And there’s another issue. “Because of the shipping and time delivery problems, we have to overstock,” he explains, noting that just-in-time replenishing simply isn’t practical for him. “I cannot stock like they do on the mainland; I carry three weeks of inventory, because when I order it can take a week and a half to four weeks to get.

“So in order not to lose sales I overstock on items that I believe will sell; it’s a bit of a guessing game.” That guessing is made more educated by close study of sales reports. “I am very thankful for our computer inventory system,” says Ashizawa, “without it we wouldn’t be able to survive.” Since the economy took a nosedive, he has also kept up much more on returns, doing them at least three times a year.


Making things stretch extends to bills, too. “I use credit cards as much as possible to pay invoices, and I pay them off every month. That means 20 to 30 days’ float time on cash flow, which helps a helps a lot,” Ashizawa says. “I’m very careful to make sure if I don’t get a statement to call to be sure I pay on time.”

The reliance on data is augmented by the intuitive feel for what customers want developed over the more than three decades since he gave up a promising career in hospital administration to open Logos with a group of friends. Originally part of the board, he found himself managing the store with Becky also on staff. Though she later left for other full-time work, she still helps out in her spare time.

Another high hard cost for Logos is rent for its 4,000-square-foot space. Though the store was forced to move out of a popular mall location of about a decade, it stayed in the general area in near downtown Honolulu, on Hawaii’s most populous island. “It’s expensive to be where we are, but we believe we need to be here in order to have the customers come to us,” says Ashizawa. “We’ve seen other stores in not-so-high traffic areas and they’ve not done well and they’ve closed.”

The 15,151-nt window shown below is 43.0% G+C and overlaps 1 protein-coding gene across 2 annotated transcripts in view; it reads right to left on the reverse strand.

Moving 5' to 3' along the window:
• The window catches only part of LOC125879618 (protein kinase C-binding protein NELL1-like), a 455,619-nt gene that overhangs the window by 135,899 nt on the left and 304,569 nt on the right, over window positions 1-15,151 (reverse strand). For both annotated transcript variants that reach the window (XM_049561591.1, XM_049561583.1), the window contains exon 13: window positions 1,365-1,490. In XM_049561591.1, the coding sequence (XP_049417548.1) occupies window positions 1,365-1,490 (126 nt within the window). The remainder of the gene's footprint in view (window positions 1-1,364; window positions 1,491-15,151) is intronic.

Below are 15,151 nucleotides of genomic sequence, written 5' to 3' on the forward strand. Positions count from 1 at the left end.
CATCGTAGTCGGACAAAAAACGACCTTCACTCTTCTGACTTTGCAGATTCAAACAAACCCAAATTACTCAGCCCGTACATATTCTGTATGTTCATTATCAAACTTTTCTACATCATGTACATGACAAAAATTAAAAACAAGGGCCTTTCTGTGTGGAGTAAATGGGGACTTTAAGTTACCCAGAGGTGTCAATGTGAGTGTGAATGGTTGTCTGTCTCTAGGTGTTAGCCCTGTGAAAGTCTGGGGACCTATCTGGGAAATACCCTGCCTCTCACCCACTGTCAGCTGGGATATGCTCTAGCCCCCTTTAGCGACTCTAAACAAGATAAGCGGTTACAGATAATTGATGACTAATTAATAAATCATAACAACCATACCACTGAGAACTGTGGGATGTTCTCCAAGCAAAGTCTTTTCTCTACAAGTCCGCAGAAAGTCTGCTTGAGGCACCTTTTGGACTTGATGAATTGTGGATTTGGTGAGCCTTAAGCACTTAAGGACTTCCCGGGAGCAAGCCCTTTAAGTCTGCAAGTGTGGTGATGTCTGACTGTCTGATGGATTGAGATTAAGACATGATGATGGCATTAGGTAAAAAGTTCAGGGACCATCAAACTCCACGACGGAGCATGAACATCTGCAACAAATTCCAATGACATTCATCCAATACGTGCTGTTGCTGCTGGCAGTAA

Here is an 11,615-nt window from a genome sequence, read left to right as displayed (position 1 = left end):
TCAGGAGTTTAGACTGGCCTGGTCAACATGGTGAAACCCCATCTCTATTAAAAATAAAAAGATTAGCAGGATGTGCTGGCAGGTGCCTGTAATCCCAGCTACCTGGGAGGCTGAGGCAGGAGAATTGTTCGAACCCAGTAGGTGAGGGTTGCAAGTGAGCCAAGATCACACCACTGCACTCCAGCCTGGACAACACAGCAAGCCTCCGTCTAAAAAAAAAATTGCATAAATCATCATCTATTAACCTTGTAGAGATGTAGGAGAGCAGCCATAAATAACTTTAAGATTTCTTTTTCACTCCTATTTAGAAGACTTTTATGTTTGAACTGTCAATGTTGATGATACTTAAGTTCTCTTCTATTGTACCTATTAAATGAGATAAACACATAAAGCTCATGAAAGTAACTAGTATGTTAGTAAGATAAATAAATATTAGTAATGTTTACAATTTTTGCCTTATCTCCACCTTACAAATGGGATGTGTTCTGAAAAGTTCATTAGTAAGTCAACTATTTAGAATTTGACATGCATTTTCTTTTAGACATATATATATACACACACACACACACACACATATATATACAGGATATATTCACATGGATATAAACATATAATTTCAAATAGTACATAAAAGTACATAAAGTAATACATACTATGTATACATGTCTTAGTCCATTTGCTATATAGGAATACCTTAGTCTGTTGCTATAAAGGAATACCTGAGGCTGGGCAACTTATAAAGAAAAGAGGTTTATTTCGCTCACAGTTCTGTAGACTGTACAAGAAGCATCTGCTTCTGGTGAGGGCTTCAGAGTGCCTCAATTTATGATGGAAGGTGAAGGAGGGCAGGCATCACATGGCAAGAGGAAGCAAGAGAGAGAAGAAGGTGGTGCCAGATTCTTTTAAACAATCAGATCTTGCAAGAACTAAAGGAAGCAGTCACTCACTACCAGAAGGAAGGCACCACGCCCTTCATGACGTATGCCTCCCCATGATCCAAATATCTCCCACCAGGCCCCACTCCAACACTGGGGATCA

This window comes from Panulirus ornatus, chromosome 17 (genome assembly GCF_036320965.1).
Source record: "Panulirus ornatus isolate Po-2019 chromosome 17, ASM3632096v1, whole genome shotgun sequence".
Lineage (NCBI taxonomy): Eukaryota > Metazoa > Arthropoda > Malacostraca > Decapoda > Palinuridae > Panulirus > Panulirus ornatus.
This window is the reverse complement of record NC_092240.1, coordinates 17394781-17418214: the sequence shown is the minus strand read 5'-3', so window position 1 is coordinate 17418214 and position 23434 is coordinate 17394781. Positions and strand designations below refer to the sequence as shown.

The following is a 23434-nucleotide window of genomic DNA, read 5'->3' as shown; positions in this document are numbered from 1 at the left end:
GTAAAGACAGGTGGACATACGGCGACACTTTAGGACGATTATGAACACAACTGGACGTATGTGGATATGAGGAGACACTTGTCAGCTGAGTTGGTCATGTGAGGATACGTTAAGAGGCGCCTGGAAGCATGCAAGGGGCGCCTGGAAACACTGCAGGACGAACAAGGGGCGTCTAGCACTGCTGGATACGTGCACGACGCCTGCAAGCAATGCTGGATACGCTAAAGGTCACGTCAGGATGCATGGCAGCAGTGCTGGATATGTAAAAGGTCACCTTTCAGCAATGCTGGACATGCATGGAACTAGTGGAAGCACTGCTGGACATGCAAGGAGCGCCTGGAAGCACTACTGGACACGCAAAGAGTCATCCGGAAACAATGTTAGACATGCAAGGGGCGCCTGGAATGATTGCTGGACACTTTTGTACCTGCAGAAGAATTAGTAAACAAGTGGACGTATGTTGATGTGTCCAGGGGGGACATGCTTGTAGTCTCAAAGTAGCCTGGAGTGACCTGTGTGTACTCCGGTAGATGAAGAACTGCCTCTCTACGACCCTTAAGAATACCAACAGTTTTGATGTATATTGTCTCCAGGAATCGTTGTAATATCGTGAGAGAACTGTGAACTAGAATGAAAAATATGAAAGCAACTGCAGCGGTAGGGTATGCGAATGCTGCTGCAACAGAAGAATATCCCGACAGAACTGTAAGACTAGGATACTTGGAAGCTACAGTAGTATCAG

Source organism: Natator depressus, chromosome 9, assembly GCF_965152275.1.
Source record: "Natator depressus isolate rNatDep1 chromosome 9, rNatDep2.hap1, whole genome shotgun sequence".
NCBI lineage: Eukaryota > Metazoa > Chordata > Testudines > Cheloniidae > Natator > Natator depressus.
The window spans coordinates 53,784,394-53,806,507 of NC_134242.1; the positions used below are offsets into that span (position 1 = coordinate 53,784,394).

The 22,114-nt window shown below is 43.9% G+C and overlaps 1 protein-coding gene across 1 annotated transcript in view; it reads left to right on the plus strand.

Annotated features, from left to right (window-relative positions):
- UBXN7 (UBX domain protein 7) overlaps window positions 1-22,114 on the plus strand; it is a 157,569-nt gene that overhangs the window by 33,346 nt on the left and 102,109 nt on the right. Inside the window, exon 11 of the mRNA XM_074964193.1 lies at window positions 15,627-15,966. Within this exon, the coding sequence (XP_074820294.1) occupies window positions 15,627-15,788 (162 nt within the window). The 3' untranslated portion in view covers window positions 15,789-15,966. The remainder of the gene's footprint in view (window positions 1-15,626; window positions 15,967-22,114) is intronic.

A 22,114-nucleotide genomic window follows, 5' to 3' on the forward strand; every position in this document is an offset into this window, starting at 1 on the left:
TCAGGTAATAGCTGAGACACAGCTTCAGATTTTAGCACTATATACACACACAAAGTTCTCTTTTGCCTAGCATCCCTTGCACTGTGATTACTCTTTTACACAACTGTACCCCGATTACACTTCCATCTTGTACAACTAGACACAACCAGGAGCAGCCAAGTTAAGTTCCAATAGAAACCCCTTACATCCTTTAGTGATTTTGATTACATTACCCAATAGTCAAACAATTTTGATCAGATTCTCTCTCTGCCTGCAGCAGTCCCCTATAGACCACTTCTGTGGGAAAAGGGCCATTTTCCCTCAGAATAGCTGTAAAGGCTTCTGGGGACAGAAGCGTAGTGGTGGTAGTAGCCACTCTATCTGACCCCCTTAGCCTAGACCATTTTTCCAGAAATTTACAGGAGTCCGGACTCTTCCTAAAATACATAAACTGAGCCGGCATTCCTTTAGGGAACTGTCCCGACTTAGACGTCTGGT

Even so, drawing traffic remains a challenge. Ashizawa sends out a monthly email to around 8,000 customers, with the Association of Logos Bookstores’ twice yearly catalogs going out to almost twice that number. Then there are events—a summer reading program for kids, a Vacation Bible School workshop, and bi-annual book signings by local authors. He’s tried to get some big-name guests, figuring that authors and speakers visiting Hawaii from the mainland might like the opportunity to pay a visit to the store and so write off some of their vacation on their taxes, but without success. “Almost no interest,” he says. “When they come to Hawaii they just want to have fun.”